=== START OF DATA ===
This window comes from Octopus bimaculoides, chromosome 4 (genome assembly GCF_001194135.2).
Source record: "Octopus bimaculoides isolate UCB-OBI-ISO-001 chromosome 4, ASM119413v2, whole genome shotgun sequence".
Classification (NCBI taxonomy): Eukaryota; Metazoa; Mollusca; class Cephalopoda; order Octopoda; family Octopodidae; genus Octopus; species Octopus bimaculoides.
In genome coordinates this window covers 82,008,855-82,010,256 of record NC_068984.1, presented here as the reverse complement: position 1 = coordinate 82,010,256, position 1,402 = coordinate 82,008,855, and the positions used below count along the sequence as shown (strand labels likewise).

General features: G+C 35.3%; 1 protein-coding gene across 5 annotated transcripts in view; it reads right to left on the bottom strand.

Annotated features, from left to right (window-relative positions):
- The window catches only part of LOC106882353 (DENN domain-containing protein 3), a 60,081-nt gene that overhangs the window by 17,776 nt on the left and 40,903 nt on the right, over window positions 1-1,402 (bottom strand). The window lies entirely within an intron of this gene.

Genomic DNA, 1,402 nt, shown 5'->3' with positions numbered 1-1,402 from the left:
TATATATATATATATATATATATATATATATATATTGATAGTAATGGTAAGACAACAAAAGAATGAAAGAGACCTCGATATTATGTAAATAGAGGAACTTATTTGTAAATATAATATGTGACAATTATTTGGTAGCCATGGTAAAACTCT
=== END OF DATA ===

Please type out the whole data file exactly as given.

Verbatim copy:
This window comes from Octopus bimaculoides, chromosome 4 (genome assembly GCF_001194135.2).
Source record: "Octopus bimaculoides isolate UCB-OBI-ISO-001 chromosome 4, ASM119413v2, whole genome shotgun sequence".
Classification (NCBI taxonomy): Eukaryota; Metazoa; Mollusca; class Cephalopoda; order Octopoda; family Octopodidae; genus Octopus; species Octopus bimaculoides.
In genome coordinates this window covers 82,008,855-82,010,256 of record NC_068984.1, presented here as the reverse complement: position 1 = coordinate 82,010,256, position 1,402 = coordinate 82,008,855, and the positions used below count along the sequence as shown (strand labels likewise).

General features: G+C 35.3%; 1 protein-coding gene across 5 annotated transcripts in view; it reads right to left on the bottom strand.

Annotated features, from left to right (window-relative positions):
- The window catches only part of LOC106882353 (DENN domain-containing protein 3), a 60,081-nt gene that overhangs the window by 17,776 nt on the left and 40,903 nt on the right, over window positions 1-1,402 (bottom strand). The window lies entirely within an intron of this gene.

Genomic DNA, 1,402 nt, shown 5'->3' with positions numbered 1-1,402 from the left:
TATATATATATATATATATATATATATATATATATTGATAGTAATGGTAAGACAACAAAAGAATGAAAGAGACCTCGATATTATGTAAATAGAGGAACTTATTTGTAAATATAATATGTGACAATTATTTGGTAGCCATGGTAAAACTCT